Clinton had her unfortunate moments as well. In her response to a question about gun safety from a father whose daughter had been wounded in a mass shooting, Clinton at one point touched on background checks and mental health – which the father had specifically said he didn’t want to hear about because neither applied to NRA poster boy that shot his child and injured or killed several other people. I blame Clinton for a weak, meandering response to the question. I also blame the gun safety lobby for being woefully incompetent at strategy and messaging, to the point that our most powerful and prominent advocate has no decent talking points to goto when someone asks an incredibly obvious question. But I digress.
Overall, both Clinton and Sanders had a couple bad moments and a lot more good moments. Sanders’ answer about civil rights history and Clinton’s answer about prayer both stand out as highlights. There is another debate next Wednesday, I guess. I am really not sure what the point is. Sanders is saying the same things over and over, and Clinton isn’t going to say anything especially exciting while she is clearly winning the nominating contest, so these debates are starting to seem to me to be 2 hour exercises in confirmation bias for each candidate’s supporters. Am I wrong?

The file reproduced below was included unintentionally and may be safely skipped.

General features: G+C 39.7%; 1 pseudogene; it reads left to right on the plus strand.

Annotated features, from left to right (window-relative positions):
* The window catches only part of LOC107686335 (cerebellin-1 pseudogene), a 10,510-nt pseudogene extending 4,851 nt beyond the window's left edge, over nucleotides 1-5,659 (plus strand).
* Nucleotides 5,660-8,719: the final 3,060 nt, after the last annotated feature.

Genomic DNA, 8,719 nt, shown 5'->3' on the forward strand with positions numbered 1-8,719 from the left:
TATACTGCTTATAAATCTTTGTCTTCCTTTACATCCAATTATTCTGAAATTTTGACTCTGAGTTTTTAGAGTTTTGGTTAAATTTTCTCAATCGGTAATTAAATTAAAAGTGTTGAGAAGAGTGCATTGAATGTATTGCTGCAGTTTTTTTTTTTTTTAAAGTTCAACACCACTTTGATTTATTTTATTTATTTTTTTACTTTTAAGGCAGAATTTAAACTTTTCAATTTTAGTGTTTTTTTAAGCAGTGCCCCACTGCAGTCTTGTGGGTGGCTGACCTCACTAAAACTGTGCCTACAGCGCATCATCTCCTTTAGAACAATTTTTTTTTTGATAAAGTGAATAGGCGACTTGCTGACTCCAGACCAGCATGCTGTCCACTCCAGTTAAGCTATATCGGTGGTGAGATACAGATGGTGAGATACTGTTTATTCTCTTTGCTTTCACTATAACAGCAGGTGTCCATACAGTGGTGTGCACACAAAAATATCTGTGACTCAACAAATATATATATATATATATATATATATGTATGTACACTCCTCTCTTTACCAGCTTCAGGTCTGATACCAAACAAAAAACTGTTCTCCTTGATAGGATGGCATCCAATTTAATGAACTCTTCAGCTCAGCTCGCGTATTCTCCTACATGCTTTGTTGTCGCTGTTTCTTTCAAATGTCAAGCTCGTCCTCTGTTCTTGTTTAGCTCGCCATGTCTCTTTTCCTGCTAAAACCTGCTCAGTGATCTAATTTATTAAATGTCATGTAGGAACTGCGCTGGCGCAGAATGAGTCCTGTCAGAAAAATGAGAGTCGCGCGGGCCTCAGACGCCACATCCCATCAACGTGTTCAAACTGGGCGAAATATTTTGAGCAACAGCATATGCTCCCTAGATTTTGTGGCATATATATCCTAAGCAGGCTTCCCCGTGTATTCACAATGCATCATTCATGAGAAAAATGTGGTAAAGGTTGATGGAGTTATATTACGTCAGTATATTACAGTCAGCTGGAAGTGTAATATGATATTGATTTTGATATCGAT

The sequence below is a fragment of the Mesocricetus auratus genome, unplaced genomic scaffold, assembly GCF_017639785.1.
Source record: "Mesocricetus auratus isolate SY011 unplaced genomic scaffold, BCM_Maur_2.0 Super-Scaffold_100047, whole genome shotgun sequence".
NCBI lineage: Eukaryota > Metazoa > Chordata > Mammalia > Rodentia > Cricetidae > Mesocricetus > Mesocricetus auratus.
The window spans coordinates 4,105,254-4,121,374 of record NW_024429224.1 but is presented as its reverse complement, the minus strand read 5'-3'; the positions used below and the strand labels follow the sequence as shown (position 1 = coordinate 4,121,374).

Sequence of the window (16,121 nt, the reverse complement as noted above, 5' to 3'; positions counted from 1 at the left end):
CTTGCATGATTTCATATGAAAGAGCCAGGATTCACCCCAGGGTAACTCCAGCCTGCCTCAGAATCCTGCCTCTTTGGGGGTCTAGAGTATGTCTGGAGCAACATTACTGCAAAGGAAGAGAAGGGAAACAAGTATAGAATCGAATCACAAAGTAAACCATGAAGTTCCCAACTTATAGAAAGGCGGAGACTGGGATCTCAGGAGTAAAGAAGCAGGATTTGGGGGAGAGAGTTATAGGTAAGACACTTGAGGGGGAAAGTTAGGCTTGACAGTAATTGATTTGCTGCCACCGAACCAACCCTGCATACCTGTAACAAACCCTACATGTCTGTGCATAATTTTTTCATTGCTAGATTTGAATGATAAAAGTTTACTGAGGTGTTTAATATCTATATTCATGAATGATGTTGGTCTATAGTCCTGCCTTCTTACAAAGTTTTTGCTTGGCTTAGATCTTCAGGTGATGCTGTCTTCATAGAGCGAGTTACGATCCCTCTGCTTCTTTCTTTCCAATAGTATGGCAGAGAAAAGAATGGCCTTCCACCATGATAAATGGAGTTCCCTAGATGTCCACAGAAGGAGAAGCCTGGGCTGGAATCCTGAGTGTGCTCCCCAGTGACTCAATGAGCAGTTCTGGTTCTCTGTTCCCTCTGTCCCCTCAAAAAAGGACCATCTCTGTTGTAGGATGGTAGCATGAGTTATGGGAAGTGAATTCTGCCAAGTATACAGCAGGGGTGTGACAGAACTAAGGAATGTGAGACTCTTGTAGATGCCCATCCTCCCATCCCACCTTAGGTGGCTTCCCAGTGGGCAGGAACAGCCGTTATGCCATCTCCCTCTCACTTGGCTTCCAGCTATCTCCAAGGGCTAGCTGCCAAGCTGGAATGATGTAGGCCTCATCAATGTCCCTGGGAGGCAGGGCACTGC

The reax are pretty thin today – not a lot of folks had published something when I went about gathering links. It was a Sunday evening, after all.
Nonetheless, let’s start with Vox’s improbable quantity of 3 winners (Sanders, Clinton, Flint) and 2 losers (Don Lemon, GOP candidates) from this 2 person debate. Regarding an early question in the debate: